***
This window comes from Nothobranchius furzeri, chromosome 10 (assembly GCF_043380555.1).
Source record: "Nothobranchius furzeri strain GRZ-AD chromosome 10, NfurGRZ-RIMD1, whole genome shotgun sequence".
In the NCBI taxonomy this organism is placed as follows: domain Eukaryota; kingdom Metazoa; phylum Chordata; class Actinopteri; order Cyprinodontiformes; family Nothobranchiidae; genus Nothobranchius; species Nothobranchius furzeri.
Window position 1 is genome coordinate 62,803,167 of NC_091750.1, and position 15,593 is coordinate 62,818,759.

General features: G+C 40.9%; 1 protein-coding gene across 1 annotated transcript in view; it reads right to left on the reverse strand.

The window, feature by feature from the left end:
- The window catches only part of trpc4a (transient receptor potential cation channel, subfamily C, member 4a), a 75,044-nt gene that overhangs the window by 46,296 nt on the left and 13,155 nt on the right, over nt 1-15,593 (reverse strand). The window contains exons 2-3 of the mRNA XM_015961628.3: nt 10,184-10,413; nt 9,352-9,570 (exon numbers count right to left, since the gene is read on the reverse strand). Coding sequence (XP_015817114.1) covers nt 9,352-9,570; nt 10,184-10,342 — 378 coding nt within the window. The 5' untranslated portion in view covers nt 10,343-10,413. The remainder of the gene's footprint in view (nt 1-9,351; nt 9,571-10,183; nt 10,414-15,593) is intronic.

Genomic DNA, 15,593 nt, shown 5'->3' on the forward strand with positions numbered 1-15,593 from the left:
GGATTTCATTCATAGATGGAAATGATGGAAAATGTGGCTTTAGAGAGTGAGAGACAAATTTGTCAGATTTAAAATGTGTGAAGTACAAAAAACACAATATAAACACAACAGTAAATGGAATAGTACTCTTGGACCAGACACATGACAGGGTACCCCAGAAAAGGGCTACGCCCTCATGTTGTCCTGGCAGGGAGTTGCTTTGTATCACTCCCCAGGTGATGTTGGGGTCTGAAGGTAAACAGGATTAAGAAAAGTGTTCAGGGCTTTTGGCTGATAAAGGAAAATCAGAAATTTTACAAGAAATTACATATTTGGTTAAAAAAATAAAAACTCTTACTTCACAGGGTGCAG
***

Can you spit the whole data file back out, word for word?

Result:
This window comes from Nothobranchius furzeri, chromosome 10 (assembly GCF_043380555.1).
Source record: "Nothobranchius furzeri strain GRZ-AD chromosome 10, NfurGRZ-RIMD1, whole genome shotgun sequence".
In the NCBI taxonomy this organism is placed as follows: domain Eukaryota; kingdom Metazoa; phylum Chordata; class Actinopteri; order Cyprinodontiformes; family Nothobranchiidae; genus Nothobranchius; species Nothobranchius furzeri.
Window position 1 is genome coordinate 62,803,167 of NC_091750.1, and position 15,593 is coordinate 62,818,759.

General features: G+C 40.9%; 1 protein-coding gene across 1 annotated transcript in view; it reads right to left on the reverse strand.

The window, feature by feature from the left end:
- The window catches only part of trpc4a (transient receptor potential cation channel, subfamily C, member 4a), a 75,044-nt gene that overhangs the window by 46,296 nt on the left and 13,155 nt on the right, over nt 1-15,593 (reverse strand). The window contains exons 2-3 of the mRNA XM_015961628.3: nt 10,184-10,413; nt 9,352-9,570 (exon numbers count right to left, since the gene is read on the reverse strand). Coding sequence (XP_015817114.1) covers nt 9,352-9,570; nt 10,184-10,342 — 378 coding nt within the window. The 5' untranslated portion in view covers nt 10,343-10,413. The remainder of the gene's footprint in view (nt 1-9,351; nt 9,571-10,183; nt 10,414-15,593) is intronic.

Genomic DNA, 15,593 nt, shown 5'->3' on the forward strand with positions numbered 1-15,593 from the left:
GGATTTCATTCATAGATGGAAATGATGGAAAATGTGGCTTTAGAGAGTGAGAGACAAATTTGTCAGATTTAAAATGTGTGAAGTACAAAAAACACAATATAAACACAACAGTAAATGGAATAGTACTCTTGGACCAGACACATGACAGGGTACCCCAGAAAAGGGCTACGCCCTCATGTTGTCCTGGCAGGGAGTTGCTTTGTATCACTCCCCAGGTGATGTTGGGGTCTGAAGGTAAACAGGATTAAGAAAAGTGTTCAGGGCTTTTGGCTGATAAAGGAAAATCAGAAATTTTACAAGAAATTACATATTTGGTTAAAAAAATAAAAACTCTTACTTCACAGGGTGCAG